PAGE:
I understand how to build and train a neural network like shown below, as well as those low-level features/filters. I wonder what are those high-level features: how exactly do you obtain them from a trained neural network? (Are those like the "eigenfaces"?)


Note: the image is by NVIDIA, and I don't know the specifics of the classification problem here. If needed, suppose the network is trained to distinguish human from cat.


2 Answers 2


The image, and variants of it that are commonly used are for illustrative purposes only. They generally do not represent data that has been extracted from real CNNs.

The first "Low-level features" part of the diagram is possibly from a real network (I am not sure in this case, it looks more like a constructed filter, e.g. Sobel, to me). That is because it is feasible and relatively easy to interpret the first layer's filter weights directly as images, and the filters do indeed look like the components that they detect.

The "Mid-level features" and "High-level features" in your specific diagram have probably been constructed without using a neural network. They are likely to be an artists impression of what the high level features might be. They may have been sampled from real datasets, then just cropped and arranged into the image.

Caveat: I cannot find absolute evidence for the specific image being constructed for illustration only, just I suspect this to be the case.

It is possible to extract visualisations of features detected by deeper layers. The two common ways to do this are:

  • Dataset matching. Finding examples in the dataset which trigger a specific neuron to output a high value. This can be isolated to a crop of the original image, because you know the combined sizes of all the filters and pools that occur before layer you are interested in.

  • Optimising the input image. Using gradient ascent, but instead of changing the weights, make a cost function that scores the neuron you want to visualise and keep adjusting the input until

You can get more information from resources such as this article on feature visualisation.

  • $\begingroup$ This is sufficiently exact for me -- thanks, especially for the reference. If you know of other, less common ways, please feel free to expand your answer. $\endgroup$
    – user66081
    Jan 19, 2018 at 10:33
  • $\begingroup$ Is there a consensus on what is meant by "low-level" and "high-level" features? $\endgroup$
    – ado sar
    Jan 31 at 15:03
  • $\begingroup$ @adosar in terms of low-level meaning small groupd of pixels, and high-level meaning larger sections of recognisable objects, then yes this is the most commonly shared understanding. In terms of where boundaries lie, then no because these are slightly vague intuitive descriptions, not mathematically precise categories $\endgroup$ Jan 31 at 15:29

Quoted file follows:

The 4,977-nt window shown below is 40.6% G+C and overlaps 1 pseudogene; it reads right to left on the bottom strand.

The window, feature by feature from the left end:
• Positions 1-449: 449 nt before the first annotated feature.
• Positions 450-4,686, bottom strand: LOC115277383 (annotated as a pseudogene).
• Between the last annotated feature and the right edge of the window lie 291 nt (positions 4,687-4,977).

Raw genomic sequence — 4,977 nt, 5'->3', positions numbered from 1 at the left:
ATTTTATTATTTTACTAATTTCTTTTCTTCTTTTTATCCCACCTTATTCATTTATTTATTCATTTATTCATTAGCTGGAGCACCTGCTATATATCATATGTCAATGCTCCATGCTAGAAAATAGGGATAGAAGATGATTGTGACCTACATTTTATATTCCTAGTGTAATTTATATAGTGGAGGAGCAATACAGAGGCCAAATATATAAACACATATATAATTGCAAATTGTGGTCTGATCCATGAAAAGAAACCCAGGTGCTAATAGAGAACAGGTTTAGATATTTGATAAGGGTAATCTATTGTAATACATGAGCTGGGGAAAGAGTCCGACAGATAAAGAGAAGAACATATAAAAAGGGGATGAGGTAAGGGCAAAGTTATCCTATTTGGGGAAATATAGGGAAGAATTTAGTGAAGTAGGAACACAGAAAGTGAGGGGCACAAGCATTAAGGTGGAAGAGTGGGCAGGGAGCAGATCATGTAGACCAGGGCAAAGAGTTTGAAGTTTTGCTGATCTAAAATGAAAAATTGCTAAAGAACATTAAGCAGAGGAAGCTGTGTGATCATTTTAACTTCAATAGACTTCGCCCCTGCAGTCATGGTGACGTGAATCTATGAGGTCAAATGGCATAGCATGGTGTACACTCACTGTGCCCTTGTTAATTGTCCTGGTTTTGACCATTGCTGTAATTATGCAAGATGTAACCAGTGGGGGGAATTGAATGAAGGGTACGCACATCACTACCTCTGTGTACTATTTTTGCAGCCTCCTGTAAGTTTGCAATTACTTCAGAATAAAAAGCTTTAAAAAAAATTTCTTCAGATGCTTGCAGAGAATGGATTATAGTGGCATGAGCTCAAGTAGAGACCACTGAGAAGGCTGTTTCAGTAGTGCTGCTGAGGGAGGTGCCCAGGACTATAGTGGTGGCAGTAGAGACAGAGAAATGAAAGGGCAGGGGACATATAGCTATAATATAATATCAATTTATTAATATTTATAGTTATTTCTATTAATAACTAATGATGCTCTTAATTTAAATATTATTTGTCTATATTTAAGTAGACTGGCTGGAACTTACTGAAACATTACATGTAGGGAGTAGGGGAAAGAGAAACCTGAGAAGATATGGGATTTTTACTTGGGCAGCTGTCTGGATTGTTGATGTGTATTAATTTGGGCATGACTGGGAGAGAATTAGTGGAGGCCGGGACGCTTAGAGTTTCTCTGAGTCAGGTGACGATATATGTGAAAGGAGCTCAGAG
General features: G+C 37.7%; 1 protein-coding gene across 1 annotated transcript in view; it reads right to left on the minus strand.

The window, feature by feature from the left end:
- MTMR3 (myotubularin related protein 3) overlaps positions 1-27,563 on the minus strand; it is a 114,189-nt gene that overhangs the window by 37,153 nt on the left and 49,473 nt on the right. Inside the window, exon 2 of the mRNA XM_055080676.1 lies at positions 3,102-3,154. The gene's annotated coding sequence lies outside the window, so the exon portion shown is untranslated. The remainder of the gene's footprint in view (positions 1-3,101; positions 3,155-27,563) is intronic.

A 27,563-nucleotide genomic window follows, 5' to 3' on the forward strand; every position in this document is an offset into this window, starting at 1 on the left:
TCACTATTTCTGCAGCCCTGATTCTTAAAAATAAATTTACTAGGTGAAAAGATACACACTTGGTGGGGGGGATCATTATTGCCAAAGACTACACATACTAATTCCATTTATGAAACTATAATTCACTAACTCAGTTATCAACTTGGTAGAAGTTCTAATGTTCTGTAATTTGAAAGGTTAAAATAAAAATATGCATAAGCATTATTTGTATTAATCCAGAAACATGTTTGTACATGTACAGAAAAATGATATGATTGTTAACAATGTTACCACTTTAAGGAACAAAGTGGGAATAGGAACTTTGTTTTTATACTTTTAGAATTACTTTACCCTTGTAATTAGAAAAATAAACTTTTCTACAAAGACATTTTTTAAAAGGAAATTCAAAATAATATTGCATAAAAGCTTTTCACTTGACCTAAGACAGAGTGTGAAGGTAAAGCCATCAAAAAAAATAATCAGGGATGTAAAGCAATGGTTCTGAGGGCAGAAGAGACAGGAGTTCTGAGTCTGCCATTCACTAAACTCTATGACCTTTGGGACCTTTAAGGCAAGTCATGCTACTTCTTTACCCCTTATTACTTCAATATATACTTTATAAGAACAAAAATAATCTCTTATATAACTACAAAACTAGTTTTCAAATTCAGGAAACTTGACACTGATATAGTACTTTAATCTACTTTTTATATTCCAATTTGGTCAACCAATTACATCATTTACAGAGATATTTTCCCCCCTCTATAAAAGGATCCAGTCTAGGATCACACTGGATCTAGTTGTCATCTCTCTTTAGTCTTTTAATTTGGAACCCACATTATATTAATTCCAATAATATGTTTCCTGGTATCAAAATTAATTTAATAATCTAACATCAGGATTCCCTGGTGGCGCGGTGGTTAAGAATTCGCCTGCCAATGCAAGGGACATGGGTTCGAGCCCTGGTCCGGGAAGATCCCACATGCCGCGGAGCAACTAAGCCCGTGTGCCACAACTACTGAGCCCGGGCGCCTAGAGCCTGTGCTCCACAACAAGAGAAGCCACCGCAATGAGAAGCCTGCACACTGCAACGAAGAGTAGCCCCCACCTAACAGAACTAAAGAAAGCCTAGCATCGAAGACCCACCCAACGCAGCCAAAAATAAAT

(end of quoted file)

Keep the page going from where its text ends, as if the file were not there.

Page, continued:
• $\begingroup$ Can we also think of "high-level" features as feature capturing the "global" details (e.g. containg a face or not) of the image and not the "local" details such as the exact pixel values etc? Moreover, "high-level" are also called "abstract" features. What is meant by abstract? E.g. in the deeplearning book it is stated that more abstract concepts are defined in terms of simpler ones, but I fail to grasp it. I get that the first conv layer for exampe detect edges, the second might detect corners by combining the edges from first layer. $\endgroup$
    – ado sar
    Jan 31 at 20:08
  • $\begingroup$ I don't however understand what more "abstract" features or concepts means. Is it related to humans? $\endgroup$
    – ado sar
    Jan 31 at 20:13

Its about how the neural net learn inside. Usually in deep neural network you have multiple layers, the first layers will learn the low level feature then the more you approach the output layer the more the layers will learn the high level feature. Here its identifying faces task, that's why you see that in the first layers small patterns are learned (mainly edges ...) then faces components ...

How to obtain them : you should watch what makes neuron activated in each layer depending on the input. As you know each neuron will be activated (once the DNN is trained) for specific input combinations. By visualizing that you can get an idea about what exactly each layer has learned in term of high-low level features.


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